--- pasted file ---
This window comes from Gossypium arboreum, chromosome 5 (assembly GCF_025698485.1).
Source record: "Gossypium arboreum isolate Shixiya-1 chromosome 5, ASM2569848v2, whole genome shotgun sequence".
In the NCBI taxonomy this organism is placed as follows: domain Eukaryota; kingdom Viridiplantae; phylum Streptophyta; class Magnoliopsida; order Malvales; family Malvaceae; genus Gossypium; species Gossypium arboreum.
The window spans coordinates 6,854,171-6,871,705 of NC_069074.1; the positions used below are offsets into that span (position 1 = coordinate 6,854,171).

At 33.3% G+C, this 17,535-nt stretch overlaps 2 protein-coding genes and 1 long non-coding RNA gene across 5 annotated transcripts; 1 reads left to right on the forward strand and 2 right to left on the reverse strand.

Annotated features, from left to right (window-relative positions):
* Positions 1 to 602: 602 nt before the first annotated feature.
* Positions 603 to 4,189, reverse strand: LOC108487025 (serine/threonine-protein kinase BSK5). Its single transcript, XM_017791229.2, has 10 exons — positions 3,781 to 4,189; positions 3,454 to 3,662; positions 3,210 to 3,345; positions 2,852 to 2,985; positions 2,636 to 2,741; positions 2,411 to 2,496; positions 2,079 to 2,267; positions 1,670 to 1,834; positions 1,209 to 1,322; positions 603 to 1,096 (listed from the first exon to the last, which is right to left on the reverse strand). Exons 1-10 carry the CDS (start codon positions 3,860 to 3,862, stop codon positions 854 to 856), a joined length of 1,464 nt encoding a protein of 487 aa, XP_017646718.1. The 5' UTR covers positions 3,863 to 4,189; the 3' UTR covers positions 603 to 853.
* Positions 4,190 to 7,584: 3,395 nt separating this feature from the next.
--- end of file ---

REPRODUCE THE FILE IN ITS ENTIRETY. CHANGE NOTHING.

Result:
This window comes from Gossypium arboreum, chromosome 5 (assembly GCF_025698485.1).
Source record: "Gossypium arboreum isolate Shixiya-1 chromosome 5, ASM2569848v2, whole genome shotgun sequence".
In the NCBI taxonomy this organism is placed as follows: domain Eukaryota; kingdom Viridiplantae; phylum Streptophyta; class Magnoliopsida; order Malvales; family Malvaceae; genus Gossypium; species Gossypium arboreum.
The window spans coordinates 6,854,171-6,871,705 of NC_069074.1; the positions used below are offsets into that span (position 1 = coordinate 6,854,171).

At 33.3% G+C, this 17,535-nt stretch overlaps 2 protein-coding genes and 1 long non-coding RNA gene across 5 annotated transcripts; 1 reads left to right on the forward strand and 2 right to left on the reverse strand.

Annotated features, from left to right (window-relative positions):
* Positions 1 to 602: 602 nt before the first annotated feature.
* Positions 603 to 4,189, reverse strand: LOC108487025 (serine/threonine-protein kinase BSK5). Its single transcript, XM_017791229.2, has 10 exons — positions 3,781 to 4,189; positions 3,454 to 3,662; positions 3,210 to 3,345; positions 2,852 to 2,985; positions 2,636 to 2,741; positions 2,411 to 2,496; positions 2,079 to 2,267; positions 1,670 to 1,834; positions 1,209 to 1,322; positions 603 to 1,096 (listed from the first exon to the last, which is right to left on the reverse strand). Exons 1-10 carry the CDS (start codon positions 3,860 to 3,862, stop codon positions 854 to 856), a joined length of 1,464 nt encoding a protein of 487 aa, XP_017646718.1. The 5' UTR covers positions 3,863 to 4,189; the 3' UTR covers positions 603 to 853.
* Positions 4,190 to 7,584: 3,395 nt separating this feature from the next.